Why to Sell Options

A helpful analysis on why to sell options. Contains helpful tips, strategies and examples of why selling out-of-the-money options makes sense and sets the odds in your favor.

why to sell options

Why to Sell Options and How It Improves Your Odds

January 5, 2023 | by OptionDirection Team

As a trader, you are well-aware that trading is a risky endeavor. This is true for stock trading as well as for options trading. A specific way of options trading, however, enables a trader to set the odds in their favor. This “way” that I’m referring to is selling out-of-the-money (OTM) options. In this article, I’ll go over why to sell options and how it can greatly improve your odds of success.

By selling an out-of-the-money option that is far away from the current stock price, your odds of exiting the position at a profit are much more favorable than 50%, as compared to just buying/shorting the stock or buying/selling an at-the-money option (both of which have around 50-50 odds).

In this article, I will also explain why this strategy makes more sense in times when volatility is elevated.

Why it Makes Sense to Sell OTM Options

Let’s say SPY is currently trading at 360, and you were bullish on the stock. (In case you’re bearish, you could sell calls instead of puts.) If you were to buy the stock outright, then you have about a 50% chance of profiting. However, if you instead sold the 330 put option expiring in 51 days, not only are you paid a $540 credit for entering the position (in the form of options premium), but you have also enhanced your odds to an 84% probability of profit (POP).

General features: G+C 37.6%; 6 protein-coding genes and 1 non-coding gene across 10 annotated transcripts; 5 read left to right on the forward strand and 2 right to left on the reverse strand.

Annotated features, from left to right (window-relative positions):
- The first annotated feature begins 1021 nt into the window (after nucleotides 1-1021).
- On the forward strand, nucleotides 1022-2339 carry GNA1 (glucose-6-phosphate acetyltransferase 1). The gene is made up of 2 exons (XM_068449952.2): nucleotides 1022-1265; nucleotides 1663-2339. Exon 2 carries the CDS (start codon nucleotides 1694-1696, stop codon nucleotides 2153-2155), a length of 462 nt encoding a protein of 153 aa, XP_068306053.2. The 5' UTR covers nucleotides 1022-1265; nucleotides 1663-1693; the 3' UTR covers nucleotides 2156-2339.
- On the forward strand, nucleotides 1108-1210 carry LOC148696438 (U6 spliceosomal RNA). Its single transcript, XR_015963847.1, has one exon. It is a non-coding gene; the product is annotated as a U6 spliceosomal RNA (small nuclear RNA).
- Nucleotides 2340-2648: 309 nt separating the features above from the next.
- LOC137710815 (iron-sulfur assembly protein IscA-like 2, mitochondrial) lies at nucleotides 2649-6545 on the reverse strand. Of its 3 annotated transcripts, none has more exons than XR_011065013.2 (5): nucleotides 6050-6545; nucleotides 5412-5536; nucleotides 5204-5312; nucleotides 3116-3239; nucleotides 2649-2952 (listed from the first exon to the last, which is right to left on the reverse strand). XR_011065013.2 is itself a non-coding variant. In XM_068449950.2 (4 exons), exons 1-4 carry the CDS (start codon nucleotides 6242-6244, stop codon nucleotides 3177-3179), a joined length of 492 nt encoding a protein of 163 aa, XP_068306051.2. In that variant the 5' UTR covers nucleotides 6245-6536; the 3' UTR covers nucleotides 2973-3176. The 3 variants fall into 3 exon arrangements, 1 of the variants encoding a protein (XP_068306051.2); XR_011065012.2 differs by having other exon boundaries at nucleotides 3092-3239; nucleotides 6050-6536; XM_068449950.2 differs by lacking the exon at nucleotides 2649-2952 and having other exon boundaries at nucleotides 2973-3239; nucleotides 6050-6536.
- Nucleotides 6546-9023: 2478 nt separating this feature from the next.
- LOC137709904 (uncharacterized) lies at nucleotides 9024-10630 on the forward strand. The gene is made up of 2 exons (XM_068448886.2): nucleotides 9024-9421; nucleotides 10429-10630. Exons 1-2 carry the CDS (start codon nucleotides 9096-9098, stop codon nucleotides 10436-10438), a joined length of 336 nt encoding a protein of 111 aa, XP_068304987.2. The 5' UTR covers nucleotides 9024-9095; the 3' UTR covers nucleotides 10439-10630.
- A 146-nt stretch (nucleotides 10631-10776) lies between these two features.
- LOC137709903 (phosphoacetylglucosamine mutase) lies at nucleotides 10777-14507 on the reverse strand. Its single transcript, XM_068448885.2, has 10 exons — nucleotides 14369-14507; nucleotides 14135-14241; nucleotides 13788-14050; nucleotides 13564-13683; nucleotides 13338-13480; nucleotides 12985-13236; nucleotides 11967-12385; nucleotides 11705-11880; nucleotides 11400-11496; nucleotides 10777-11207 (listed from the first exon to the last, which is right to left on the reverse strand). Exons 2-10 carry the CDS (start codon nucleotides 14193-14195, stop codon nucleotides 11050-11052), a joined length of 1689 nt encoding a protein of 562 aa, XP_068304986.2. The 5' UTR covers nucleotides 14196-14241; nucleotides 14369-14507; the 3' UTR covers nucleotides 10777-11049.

If you’re expecting SPY to trade above 330 by the option’s expiration date, this trade makes a lot of sense. Not only does it give you the chance to buy the stock for much cheaper (330 vs 360), but it also gives you more leeway to be wrong in the coming weeks while you have the position on. Let’s say you wanted to increase your probability of profit even more. Well, in that case you could sell the 325 put instead of the 330 put. Your probability of profit goes from 84% to 88%, although you would receive less credit since you chose a farther away strike. Since your risk of being in-the-money at expiration is lower (for 325 strike vs 330 strike), you are being paid a lower credit to compensate you for your risk.

Now let’s consider a scenario where the stock drops from 360 to 345 in the next week or so. If you had bought 100 shares of SPY outright when it was at 360, then you’re sitting on a loss of $1,500. In comparison to buying the stock, if you had instead sold the 330 put, not only would your loss be much lower, but your put option would still be out-of-the-money (because SPY is still above 330), meaning that the odds are still in your favor that this position will be profitable.

What’s the Goal When You Sell OTM Options?

The goal when you sell an out-of-the-money option is to make time decay work in your favor, making you money as the days go by. At the time of the put option’s expiration, if SPY is above 330, then the 330 put that you sold will become worthless. That would mean that an option that you had sold for $540 is now worth $0, so you can theoretically buy it back for $0. You just netted $540 on this hypothetical trade!

When to Exit a Position